Many small claims courts have what are known as a court-annexed or court-affiliated mediation programs. This means that there are mediators available inside the courthouse, running sessions in private conference rooms concurrent with the judge’s trial schedule.
If you are in a dispute with a neighbor, and are offered an opportunity to participate in such a program, should you take it?
These types of mediation programs are normally run by nonprofit organizations, which partner with your state’s court system. Representatives from the courts and/or the mediation organizations will often look for cases that they believe might be well-suited to mediation.
Mediation is essentially a facilitated conversation between you and your neighbor, which is led by a trained third-party individual. Typically, that individual has a background in law, social work, or community development. That person also went through extensive mediation training and is familiar with the most effective ways of resolving different types of conflicts in the small claims setting.
Mediation is entirely voluntary. So if either you, as the claimant who brought the lawsuit, or your neighbor, as the defendant, would prefer to see the judge, you will not be forced to mediate.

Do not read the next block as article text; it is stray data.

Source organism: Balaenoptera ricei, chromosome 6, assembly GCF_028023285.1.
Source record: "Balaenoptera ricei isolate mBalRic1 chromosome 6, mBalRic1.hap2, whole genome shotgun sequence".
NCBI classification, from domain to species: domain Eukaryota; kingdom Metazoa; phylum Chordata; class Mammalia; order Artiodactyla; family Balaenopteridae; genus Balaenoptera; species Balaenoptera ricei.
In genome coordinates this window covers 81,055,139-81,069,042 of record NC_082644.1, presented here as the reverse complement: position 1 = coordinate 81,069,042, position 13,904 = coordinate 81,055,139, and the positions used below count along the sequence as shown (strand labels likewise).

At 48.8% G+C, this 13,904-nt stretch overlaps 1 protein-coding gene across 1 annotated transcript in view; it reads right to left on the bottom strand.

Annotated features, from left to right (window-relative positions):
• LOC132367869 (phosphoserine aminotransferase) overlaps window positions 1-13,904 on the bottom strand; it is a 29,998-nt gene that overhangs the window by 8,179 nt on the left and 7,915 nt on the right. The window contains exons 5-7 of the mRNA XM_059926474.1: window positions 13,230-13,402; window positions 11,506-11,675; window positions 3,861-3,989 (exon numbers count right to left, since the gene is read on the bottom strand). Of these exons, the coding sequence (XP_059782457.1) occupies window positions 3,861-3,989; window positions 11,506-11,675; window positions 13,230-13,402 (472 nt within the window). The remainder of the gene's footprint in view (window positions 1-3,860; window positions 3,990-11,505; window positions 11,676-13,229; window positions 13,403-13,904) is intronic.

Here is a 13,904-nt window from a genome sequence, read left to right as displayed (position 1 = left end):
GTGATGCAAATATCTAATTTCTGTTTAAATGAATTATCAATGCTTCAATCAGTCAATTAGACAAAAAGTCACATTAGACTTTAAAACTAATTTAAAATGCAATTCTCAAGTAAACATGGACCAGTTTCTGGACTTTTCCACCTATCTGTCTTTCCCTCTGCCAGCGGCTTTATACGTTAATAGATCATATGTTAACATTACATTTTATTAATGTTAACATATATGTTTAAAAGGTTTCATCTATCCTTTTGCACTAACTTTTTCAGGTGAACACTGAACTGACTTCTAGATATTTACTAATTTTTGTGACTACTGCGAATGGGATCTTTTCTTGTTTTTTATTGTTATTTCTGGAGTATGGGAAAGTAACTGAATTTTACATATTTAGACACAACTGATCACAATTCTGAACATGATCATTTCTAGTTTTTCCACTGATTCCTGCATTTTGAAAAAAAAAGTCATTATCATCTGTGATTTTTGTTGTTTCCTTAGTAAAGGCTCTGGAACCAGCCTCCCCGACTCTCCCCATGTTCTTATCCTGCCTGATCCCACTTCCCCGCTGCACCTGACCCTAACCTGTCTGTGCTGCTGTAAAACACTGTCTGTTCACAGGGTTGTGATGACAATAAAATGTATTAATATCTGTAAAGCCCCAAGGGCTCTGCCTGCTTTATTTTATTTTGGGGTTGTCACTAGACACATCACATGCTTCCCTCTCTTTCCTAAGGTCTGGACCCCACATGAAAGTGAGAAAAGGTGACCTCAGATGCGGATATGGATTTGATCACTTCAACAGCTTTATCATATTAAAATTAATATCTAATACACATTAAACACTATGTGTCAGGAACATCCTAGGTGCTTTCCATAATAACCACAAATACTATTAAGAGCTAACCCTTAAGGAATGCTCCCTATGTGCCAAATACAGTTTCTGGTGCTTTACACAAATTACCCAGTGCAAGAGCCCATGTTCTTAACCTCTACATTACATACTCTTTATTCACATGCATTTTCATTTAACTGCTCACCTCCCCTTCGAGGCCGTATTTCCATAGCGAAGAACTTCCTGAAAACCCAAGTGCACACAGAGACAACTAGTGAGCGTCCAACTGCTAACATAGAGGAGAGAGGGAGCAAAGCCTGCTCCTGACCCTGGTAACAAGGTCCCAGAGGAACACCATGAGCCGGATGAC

However, mediation is absolutely worth considering and possibly worth trying.
For one thing, there are often both monetary and non-monetary problems involved in a problematic relationship with a neighbor. But in many states, a small claims court judge can help you recover only for monetary losses--for example, the value of plants and landscape lighting that the neighbor's rampaging dog destroyed.
But what if your concerns with a neighbor are broader? For example, you would like the neighbor to take steps to supervise a dog, deal with a dying tree that may land on your property, or respect your need for quiet late at night or early in the morning? These are issues that might be better resolved through a facilitated dialogue, which could not only involve the neighbor agreeing to take steps to resolve the issues, but also include a monetary settlement.
Another advantage to mediation is that, because both parties must agree to the result, the neighbor is more likely to abide by it. (By contrast, even if you win your small claims court case, the neighbor could dig in and simply refuse to pay what's owed--and you would need to follow up.)
Remember, if mediation does not result in a settlement, you can still see the small claims court judge. And one of the benefits of mediation is that, even if the case does not settle, it can clarify the issues between you and your neighbor, so to better prepare you for the how the neighbor will present his or her case at the trial.
For more information, see How to Prepare to Mediate a Neighbor Dispute.